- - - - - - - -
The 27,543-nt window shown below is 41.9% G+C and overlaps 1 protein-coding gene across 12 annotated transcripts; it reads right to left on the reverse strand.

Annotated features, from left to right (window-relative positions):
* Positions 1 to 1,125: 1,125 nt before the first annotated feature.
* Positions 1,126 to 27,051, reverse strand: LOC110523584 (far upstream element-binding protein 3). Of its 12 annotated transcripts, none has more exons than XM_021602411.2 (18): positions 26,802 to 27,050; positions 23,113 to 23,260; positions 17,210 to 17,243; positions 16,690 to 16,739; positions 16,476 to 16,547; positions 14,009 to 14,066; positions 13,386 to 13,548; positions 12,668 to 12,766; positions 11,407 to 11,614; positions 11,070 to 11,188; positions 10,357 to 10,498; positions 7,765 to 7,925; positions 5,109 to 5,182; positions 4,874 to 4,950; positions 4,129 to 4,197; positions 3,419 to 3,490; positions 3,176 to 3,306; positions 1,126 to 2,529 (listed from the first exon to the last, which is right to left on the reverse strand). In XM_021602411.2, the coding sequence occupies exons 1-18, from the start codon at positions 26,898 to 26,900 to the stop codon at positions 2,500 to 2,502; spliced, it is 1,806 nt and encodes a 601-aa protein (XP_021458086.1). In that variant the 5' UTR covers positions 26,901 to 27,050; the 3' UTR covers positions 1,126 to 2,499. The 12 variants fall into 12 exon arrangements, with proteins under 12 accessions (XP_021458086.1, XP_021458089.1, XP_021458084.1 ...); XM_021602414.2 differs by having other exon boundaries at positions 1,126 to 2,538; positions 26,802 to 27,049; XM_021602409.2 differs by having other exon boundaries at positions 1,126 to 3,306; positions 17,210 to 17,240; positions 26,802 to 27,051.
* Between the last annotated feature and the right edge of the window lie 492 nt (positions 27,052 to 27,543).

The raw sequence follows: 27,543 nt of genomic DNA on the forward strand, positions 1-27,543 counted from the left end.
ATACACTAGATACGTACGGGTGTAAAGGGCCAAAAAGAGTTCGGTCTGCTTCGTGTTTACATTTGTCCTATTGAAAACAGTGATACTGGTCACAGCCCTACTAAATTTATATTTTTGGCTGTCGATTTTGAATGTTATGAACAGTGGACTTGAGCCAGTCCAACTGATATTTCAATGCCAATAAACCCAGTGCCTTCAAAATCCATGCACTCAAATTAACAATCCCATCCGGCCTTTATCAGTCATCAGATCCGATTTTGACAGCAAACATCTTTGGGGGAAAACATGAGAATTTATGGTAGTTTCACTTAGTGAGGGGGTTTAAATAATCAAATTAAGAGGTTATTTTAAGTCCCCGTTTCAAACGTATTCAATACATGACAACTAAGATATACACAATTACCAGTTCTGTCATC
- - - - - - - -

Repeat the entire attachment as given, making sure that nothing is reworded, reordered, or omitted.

The 27,543-nt window shown below is 41.9% G+C and overlaps 1 protein-coding gene across 12 annotated transcripts; it reads right to left on the reverse strand.

Annotated features, from left to right (window-relative positions):
* Positions 1 to 1,125: 1,125 nt before the first annotated feature.
* Positions 1,126 to 27,051, reverse strand: LOC110523584 (far upstream element-binding protein 3). Of its 12 annotated transcripts, none has more exons than XM_021602411.2 (18): positions 26,802 to 27,050; positions 23,113 to 23,260; positions 17,210 to 17,243; positions 16,690 to 16,739; positions 16,476 to 16,547; positions 14,009 to 14,066; positions 13,386 to 13,548; positions 12,668 to 12,766; positions 11,407 to 11,614; positions 11,070 to 11,188; positions 10,357 to 10,498; positions 7,765 to 7,925; positions 5,109 to 5,182; positions 4,874 to 4,950; positions 4,129 to 4,197; positions 3,419 to 3,490; positions 3,176 to 3,306; positions 1,126 to 2,529 (listed from the first exon to the last, which is right to left on the reverse strand). In XM_021602411.2, the coding sequence occupies exons 1-18, from the start codon at positions 26,898 to 26,900 to the stop codon at positions 2,500 to 2,502; spliced, it is 1,806 nt and encodes a 601-aa protein (XP_021458086.1). In that variant the 5' UTR covers positions 26,901 to 27,050; the 3' UTR covers positions 1,126 to 2,499. The 12 variants fall into 12 exon arrangements, with proteins under 12 accessions (XP_021458086.1, XP_021458089.1, XP_021458084.1 ...); XM_021602414.2 differs by having other exon boundaries at positions 1,126 to 2,538; positions 26,802 to 27,049; XM_021602409.2 differs by having other exon boundaries at positions 1,126 to 3,306; positions 17,210 to 17,240; positions 26,802 to 27,051.
* Between the last annotated feature and the right edge of the window lie 492 nt (positions 27,052 to 27,543).

The raw sequence follows: 27,543 nt of genomic DNA on the forward strand, positions 1-27,543 counted from the left end.
ATACACTAGATACGTACGGGTGTAAAGGGCCAAAAAGAGTTCGGTCTGCTTCGTGTTTACATTTGTCCTATTGAAAACAGTGATACTGGTCACAGCCCTACTAAATTTATATTTTTGGCTGTCGATTTTGAATGTTATGAACAGTGGACTTGAGCCAGTCCAACTGATATTTCAATGCCAATAAACCCAGTGCCTTCAAAATCCATGCACTCAAATTAACAATCCCATCCGGCCTTTATCAGTCATCAGATCCGATTTTGACAGCAAACATCTTTGGGGGAAAACATGAGAATTTATGGTAGTTTCACTTAGTGAGGGGGTTTAAATAATCAAATTAAGAGGTTATTTTAAGTCCCCGTTTCAAACGTATTCAATACATGACAACTAAGATATACACAATTACCAGTTCTGTCATC